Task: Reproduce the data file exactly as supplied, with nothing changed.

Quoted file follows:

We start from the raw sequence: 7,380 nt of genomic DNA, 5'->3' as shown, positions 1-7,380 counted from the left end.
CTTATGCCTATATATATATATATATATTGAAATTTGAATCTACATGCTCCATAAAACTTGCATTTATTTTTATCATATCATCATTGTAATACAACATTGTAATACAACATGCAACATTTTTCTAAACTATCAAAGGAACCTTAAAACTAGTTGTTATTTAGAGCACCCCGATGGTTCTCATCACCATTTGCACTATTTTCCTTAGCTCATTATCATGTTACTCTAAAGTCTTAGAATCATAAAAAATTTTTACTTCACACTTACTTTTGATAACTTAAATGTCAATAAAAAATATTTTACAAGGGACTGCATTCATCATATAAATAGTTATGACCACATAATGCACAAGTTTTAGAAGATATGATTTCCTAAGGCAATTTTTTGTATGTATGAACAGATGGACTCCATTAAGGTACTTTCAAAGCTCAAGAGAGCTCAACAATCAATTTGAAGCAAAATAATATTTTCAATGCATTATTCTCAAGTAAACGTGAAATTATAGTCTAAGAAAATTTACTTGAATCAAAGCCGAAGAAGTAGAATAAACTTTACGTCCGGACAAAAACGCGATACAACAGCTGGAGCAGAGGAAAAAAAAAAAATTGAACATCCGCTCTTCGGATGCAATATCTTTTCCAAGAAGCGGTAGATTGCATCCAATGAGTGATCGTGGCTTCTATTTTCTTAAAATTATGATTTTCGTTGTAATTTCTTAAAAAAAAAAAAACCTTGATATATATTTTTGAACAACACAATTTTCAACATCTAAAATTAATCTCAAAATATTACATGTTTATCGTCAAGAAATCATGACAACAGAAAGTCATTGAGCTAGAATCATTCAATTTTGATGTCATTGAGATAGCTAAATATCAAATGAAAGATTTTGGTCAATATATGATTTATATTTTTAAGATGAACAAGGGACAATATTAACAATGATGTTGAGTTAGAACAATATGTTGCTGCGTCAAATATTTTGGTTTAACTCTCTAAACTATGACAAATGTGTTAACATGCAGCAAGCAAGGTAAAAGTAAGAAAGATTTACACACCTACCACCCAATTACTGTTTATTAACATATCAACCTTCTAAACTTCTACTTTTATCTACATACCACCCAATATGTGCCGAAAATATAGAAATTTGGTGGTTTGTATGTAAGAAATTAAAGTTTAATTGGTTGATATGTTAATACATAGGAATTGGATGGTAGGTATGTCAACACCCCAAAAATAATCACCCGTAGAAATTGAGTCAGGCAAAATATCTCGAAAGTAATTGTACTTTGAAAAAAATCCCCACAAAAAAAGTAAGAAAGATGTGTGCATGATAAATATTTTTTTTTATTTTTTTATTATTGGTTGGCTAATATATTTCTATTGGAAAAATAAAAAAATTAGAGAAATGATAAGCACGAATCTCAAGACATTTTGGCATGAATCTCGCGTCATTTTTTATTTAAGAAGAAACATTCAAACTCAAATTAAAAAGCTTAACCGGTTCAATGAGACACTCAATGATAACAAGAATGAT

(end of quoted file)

We start from the raw sequence: 7,380 nt of genomic DNA, 5'->3' as shown, positions 1-7,380 counted from the left end.
CTTATGCCTATATATATATATATATATTGAAATTTGAATCTACATGCTCCATAAAACTTGCATTTATTTTTATCATATCATCATTGTAATACAACATTGTAATACAACATGCAACATTTTTCTAAACTATCAAAGGAACCTTAAAACTAGTTGTTATTTAGAGCACCCCGATGGTTCTCATCACCATTTGCACTATTTTCCTTAGCTCATTATCATGTTACTCTAAAGTCTTAGAATCATAAAAAATTTTTACTTCACACTTACTTTTGATAACTTAAATGTCAATAAAAAATATTTTACAAGGGACTGCATTCATCATATAAATAGTTATGACCACATAATGCACAAGTTTTAGAAGATATGATTTCCTAAGGCAATTTTTTGTATGTATGAACAGATGGACTCCATTAAGGTACTTTCAAAGCTCAAGAGAGCTCAACAATCAATTTGAAGCAAAATAATATTTTCAATGCATTATTCTCAAGTAAACGTGAAATTATAGTCTAAGAAAATTTACTTGAATCAAAGCCGAAGAAGTAGAATAAACTTTACGTCCGGACAAAAACGCGATACAACAGCTGGAGCAGAGGAAAAAAAAAAAATTGAACATCCGCTCTTCGGATGCAATATCTTTTCCAAGAAGCGGTAGATTGCATCCAATGAGTGATCGTGGCTTCTATTTTCTTAAAATTATGATTTTCGTTGTAATTTCTTAAAAAAAAAAAAACCTTGATATATATTTTTGAACAACACAATTTTCAACATCTAAAATTAATCTCAAAATATTACATGTTTATCGTCAAGAAATCATGACAACAGAAAGTCATTGAGCTAGAATCATTCAATTTTGATGTCATTGAGATAGCTAAATATCAAATGAAAGATTTTGGTCAATATATGATTTATATTTTTAAGATGAACAAGGGACAATATTAACAATGATGTTGAGTTAGAACAATATGTTGCTGCGTCAAATATTTTGGTTTAACTCTCTAAACTATGACAAATGTGTTAACATGCAGCAAGCAAGGTAAAAGTAAGAAAGATTTACACACCTACCACCCAATTACTGTTTATTAACATATCAACCTTCTAAACTTCTACTTTTATCTACATACCACCCAATATGTGCCGAAAATATAGAAATTTGGTGGTTTGTATGTAAGAAATTAAAGTTTAATTGGTTGATATGTTAATACATAGGAATTGGATGGTAGGTATGTCAACACCCCAAAAATAATCACCCGTAGAAATTGAGTCAGGCAAAATATCTCGAAAGTAATTGTACTTTGAAAAAAATCCCCACAAAAAAAGTAAGAAAGATGTGTGCATGATAAATATTTTTTTTTATTTTTTTATTATTGGTTGGCTAATATATTTCTATTGGAAAAATAAAAAAATTAGAGAAATGATAAGCACGAATCTCAAGACATTTTGGCATGAATCTCGCGTCATTTTTTATTTAAGAAGAAACATTCAAACTCAAATTAAAAAGCTTAACCGGTTCAATGAGACACTCAATGATAACAAGAATGAT